According to a recently posted broadcast at Lawyers.com the host Matt Plessner interviews Editor in Chief Larry Bodine whether it is possible to gain access to a family member’s Facebook, Twitter or Flickr account after the person died.

Currently there are 1 billion Facebook accounts, 100 million Twitter accounts and 200 million LinkedIn accounts. And the people who have lost a member of their family are surprised when no access will be given as they contact a social media company!?

Avvo-LexBlog 2012 Legal Marketing Survey

If you think that law firms are not using social media and online advertising to help find new clients then you are mistaken.  According to the 2012 Legal Marketing Survey Report recently issued by Avvo and LexBlog:

  • 40% of those responding to the survey were Solo Practitioners; 40% worked at firms with between 2-9 lawyers;
  • 60% of survey respondents plan to spend more time marketing in 2012 than in previous years;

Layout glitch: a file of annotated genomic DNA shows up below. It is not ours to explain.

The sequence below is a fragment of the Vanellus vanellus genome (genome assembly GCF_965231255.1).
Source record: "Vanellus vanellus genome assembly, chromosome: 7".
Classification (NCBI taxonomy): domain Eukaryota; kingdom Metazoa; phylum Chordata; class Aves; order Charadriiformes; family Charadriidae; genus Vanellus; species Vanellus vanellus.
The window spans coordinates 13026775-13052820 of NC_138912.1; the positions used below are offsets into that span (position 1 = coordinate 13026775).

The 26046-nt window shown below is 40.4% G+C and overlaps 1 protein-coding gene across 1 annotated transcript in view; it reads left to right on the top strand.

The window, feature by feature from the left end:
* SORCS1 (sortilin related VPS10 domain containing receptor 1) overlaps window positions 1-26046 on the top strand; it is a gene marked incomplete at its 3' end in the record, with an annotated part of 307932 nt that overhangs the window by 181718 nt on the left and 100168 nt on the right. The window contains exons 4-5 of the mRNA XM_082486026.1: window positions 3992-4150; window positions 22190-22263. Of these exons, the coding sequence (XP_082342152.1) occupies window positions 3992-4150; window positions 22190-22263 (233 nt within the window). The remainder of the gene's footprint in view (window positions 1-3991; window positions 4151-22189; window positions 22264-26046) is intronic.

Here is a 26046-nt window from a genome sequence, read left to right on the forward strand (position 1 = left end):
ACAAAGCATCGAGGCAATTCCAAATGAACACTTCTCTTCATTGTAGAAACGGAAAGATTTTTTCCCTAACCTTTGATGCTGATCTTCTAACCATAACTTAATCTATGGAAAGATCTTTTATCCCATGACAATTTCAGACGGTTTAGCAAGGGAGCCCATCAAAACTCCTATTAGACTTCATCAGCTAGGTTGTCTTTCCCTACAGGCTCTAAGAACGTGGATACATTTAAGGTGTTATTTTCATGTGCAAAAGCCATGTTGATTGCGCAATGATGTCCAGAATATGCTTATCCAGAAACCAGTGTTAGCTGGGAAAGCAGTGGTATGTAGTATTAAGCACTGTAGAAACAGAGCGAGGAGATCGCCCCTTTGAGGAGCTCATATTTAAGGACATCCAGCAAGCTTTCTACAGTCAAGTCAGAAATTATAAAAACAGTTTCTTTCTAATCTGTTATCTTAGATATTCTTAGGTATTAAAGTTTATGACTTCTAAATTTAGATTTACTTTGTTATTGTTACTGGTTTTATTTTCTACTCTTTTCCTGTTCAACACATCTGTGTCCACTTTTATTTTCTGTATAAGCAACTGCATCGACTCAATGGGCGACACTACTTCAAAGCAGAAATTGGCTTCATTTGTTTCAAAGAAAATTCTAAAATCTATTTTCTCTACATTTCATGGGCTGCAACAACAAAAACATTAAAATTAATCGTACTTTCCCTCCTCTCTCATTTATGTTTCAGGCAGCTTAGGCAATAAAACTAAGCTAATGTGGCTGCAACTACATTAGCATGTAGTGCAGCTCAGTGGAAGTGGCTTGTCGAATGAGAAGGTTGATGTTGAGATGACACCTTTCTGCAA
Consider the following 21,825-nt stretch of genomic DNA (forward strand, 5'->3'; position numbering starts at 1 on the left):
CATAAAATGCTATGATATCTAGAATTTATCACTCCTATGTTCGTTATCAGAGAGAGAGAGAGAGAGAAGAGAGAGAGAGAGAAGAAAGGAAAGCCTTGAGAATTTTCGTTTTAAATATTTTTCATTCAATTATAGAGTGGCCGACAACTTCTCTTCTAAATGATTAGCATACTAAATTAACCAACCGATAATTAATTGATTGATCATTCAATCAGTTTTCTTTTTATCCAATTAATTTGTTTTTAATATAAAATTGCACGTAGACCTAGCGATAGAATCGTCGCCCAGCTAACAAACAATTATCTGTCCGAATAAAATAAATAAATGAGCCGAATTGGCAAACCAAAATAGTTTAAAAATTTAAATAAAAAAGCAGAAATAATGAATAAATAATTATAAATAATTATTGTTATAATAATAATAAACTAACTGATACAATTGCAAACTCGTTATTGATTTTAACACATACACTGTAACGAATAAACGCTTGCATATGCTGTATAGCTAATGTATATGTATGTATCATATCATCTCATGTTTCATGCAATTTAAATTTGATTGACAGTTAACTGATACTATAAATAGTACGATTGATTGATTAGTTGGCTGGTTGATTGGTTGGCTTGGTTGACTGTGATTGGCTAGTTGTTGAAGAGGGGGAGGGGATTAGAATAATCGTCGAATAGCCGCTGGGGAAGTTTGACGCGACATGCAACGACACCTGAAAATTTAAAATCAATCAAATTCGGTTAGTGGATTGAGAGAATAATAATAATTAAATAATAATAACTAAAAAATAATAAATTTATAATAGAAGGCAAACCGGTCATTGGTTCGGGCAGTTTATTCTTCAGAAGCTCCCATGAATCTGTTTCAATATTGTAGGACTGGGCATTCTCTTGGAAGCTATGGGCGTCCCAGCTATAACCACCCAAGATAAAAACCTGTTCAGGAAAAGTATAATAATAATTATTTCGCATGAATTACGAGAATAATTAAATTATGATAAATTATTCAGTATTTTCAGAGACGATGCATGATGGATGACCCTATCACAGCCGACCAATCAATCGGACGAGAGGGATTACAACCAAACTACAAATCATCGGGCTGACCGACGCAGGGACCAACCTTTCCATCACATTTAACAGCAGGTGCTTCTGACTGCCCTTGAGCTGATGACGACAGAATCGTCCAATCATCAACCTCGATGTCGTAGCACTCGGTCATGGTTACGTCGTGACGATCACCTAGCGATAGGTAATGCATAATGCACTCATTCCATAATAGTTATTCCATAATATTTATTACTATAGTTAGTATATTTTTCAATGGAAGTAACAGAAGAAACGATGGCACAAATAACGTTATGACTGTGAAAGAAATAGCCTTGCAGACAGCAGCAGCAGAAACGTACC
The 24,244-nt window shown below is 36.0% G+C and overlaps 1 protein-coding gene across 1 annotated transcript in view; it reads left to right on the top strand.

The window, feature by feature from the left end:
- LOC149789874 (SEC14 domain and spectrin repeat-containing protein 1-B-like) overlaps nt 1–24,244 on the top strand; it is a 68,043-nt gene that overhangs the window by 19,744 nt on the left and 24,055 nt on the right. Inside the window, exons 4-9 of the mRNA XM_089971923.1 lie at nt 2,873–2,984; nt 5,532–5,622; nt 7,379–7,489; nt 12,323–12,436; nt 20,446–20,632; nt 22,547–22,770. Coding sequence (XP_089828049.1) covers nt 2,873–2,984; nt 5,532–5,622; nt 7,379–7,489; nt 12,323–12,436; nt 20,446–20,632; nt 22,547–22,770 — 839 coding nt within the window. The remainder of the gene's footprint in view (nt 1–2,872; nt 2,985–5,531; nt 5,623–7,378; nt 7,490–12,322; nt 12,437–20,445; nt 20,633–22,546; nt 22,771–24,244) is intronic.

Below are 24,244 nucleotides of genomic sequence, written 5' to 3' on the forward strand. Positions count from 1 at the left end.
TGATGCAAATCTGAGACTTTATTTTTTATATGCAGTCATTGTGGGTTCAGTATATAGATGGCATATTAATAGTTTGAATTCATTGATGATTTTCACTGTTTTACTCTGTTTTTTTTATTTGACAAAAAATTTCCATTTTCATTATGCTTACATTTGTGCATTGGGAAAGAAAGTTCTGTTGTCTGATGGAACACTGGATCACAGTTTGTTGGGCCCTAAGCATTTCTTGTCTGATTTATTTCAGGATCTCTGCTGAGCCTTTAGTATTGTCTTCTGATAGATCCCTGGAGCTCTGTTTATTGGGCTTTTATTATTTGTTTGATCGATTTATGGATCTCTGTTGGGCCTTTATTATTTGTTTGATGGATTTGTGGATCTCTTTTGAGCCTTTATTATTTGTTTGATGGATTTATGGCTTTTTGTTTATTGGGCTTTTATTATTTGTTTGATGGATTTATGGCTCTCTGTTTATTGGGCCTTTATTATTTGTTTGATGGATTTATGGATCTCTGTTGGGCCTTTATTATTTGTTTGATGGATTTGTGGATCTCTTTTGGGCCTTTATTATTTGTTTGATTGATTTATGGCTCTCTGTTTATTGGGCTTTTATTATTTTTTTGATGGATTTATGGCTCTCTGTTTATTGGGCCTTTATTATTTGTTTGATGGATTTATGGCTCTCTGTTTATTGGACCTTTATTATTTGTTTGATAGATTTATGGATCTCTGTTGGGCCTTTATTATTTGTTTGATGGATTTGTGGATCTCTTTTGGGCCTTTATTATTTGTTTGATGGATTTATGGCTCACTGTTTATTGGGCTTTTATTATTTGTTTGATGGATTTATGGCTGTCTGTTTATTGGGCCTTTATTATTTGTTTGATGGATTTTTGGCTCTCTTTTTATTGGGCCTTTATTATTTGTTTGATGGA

• 24% of the respondents spent 75% of their marketing budgets online. My guess is that Google received most of that benefit;
  • In addition to practicing law, 77% were also responsible for their own business development and 54% use social marketing tools to grow their business;
  • LinkedIn (72%) and Facebook (50%) were the two most popular social media channels;
  • There was not a significant difference in age between those spending time and money online and using social media than those who did not;
  • 56% said they read and follow blogs to grow their professional development;
  • Respondents belief that the key to marketing success is to connect online but to develop relationships offline such as at speaking events and conferences;
  • Clients are becoming much smarter. They no longer simply rely on offline referrals do their own research online before hiring a lawyer;
  • The rise in smart phone usage is also changing the way that clients find and contact lawyers;

Blogging Can Significantly Influence Consumer Purchasing Decisions

  • Women are more active social media users than men.
    Overall, one-half (49.0%) of female respondents—